After reading it I thought “Great! I’ll give this a go!” I should point out that I followed the instructions and conducted my “remote viewing” session first. This comprised of me tracking down a pen and some paper.
Having prepared, I began to scribble and came up with this little masterpiece:
I’m going to stop right here and explain how some of this may seem to work; one of the phenomena is subjective validation, which occurs when two unrelated or sometimes random events are perceived to be related on the basis of a preconceived belief or some kind of expectancy – and of course, when a hypothesis is SEEKING a relationship between the two events. This is basically confirmation bias – you expect something is going to happen, and when it does (or as similar as you are willing to accept it does) you consider it a HIT.
For Example, my scribble It’s utterly useless. I did not spend any amount of time trying to do a “session”, yet let’s look what happens when we go looking for similarities between the my scribble and the target.
So, what was the image I was Remote Viewing?
VIOLA! I can Remote View! We can draw similarities between the two. The beak, the Head, it’s all there. That’s a WIN!
Which means what? I’M PSI! It’s so obvious! .. No. Far from it.
Let’s step back. I didn’t need to do much square-peg in to birdhouse-circle stuffing to get a correlation between the two.
This goes to show without an ounce of effort a vague scribble can be compared to an image, a photo, etc – and when you’re looking for it – might make you think you can remote view!
There are a number of other things that can be done to make Remote Viewing seem plausible, and for that, I refer to PROJECT ALPHA – Where a couple of ballsy magicians fool PSI researchers, despite having told them how to catch them out.
All ye need do is spend 10 minutes watching this engaging educational video to learn the tricks of the trade! You’ll learn to be able to make people feel connected – and they’ll pay you handsomely for it!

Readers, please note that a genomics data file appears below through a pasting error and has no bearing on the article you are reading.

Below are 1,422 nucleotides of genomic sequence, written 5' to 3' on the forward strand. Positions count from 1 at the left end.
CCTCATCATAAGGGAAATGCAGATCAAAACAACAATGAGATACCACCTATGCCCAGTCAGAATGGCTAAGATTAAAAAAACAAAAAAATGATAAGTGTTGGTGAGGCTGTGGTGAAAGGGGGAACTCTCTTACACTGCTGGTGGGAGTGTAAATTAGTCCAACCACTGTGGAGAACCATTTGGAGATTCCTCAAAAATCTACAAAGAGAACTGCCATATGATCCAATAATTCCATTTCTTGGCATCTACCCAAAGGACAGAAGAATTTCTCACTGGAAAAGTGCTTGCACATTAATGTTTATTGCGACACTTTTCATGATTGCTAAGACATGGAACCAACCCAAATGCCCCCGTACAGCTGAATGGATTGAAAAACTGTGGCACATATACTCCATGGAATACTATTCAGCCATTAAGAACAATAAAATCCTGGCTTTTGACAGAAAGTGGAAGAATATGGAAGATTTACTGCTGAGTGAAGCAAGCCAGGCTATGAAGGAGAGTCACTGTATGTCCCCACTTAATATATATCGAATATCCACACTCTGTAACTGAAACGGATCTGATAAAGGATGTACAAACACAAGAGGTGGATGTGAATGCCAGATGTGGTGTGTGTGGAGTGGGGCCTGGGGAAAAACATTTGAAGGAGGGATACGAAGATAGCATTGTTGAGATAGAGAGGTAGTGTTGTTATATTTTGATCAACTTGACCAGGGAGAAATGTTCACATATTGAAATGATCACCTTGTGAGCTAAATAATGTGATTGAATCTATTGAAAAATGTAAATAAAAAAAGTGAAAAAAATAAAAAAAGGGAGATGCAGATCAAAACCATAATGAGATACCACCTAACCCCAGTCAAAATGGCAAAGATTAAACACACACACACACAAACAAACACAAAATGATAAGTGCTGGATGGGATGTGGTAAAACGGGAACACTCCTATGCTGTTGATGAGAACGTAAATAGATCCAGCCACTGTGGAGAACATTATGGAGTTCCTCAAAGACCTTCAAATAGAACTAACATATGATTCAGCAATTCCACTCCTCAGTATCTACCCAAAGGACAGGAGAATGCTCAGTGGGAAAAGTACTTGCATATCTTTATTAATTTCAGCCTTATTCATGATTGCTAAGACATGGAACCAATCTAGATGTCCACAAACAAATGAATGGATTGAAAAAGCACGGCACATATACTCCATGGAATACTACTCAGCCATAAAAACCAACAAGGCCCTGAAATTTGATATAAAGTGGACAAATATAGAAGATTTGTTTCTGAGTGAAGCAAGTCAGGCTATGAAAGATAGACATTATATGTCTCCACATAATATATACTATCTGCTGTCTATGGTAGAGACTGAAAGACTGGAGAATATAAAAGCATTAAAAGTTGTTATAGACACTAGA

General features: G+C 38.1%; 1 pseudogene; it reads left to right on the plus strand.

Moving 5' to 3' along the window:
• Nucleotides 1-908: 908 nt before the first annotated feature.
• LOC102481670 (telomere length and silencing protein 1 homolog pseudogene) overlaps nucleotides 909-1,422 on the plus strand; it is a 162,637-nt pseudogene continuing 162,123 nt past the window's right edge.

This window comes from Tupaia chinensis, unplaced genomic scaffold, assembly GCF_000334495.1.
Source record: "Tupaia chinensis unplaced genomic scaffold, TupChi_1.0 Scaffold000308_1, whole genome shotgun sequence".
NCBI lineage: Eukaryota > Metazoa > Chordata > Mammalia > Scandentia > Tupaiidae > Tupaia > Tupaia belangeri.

* No guarantee of job satisfaction; people with moral integrity need not apply – unless you’re delusional.
Watch the following Educational Video about how you can be right 84% of the time without any skill at all! Hosted by Brian Brushwood (From Revision3).
“I’m sensing that the murder victim was a child or possibly an adult, whose name starts with a consonant or possibly a vowel.”
If you want to learn about OTHER tricks of the trade, you can see the entire video here.
With the Training Video out of the way, now you get a job as a psychic!
By far the most preferred route (who wants to deal with the ATO, Credit Card Systems, and supplying TFN’s anyway) for the MILLIONS of GIFTED entrepreneurs get yourself listed on the PSYCHIC DIRECTORY! Just by sticking to the training video, you’ll be 84% accurate!
Where’s that promise about a job application? Well! You can go be a phone operator at PSYCHIC JOBS AUSTRALIA! Just fill out the form, and viola!
You may even feature on Psychic TV!
You could try your hand at..
You can perform Live-Psychic Medium Stage Shows at clubs, social events, birthdays – just like a clown! The likes of Mitchell Coomes, Silvia whats-her-name-vulture woman, and John Edwards!
People will turn up to see your performance and ACTUALLY Believe you have paranormal powers! However, to really excel in this field you should take a secondary course in Cold Reading!
That wasn’t a mistake, you can be like retired Victor Zammit – AFTERLIFE RESEARCHER! All you need to do is reject reason and rationality, succumb to a myriad of false presumptions, then embrace the positive energies of logical fallacies!
If you’ve worked in a profession that’s legitimate, you can even make that a reason for people to believe you – regardless of the evidence! A wonderful example of an Appeal to Authority!
The National-wide Search for THE ONE is ON …. again!
The search for “Australia’s Best Psychic” is getting rolled out for a second time. The “reality” show “The One” was first produced in 2008 and judged by psychic Stacey Demarco and sceptic Richard Saunders (from Australian Skeptics and The SkepticZone Podcast).
This years’ show is yet to name a host, but production starts in June!
That’s OK. It’s probably for the best.
As a reward, enjoy this trailer for a new show to be premiered on ABC1 on June 15.
Hosted by Lawrence Leung – UNBELIEVABLE!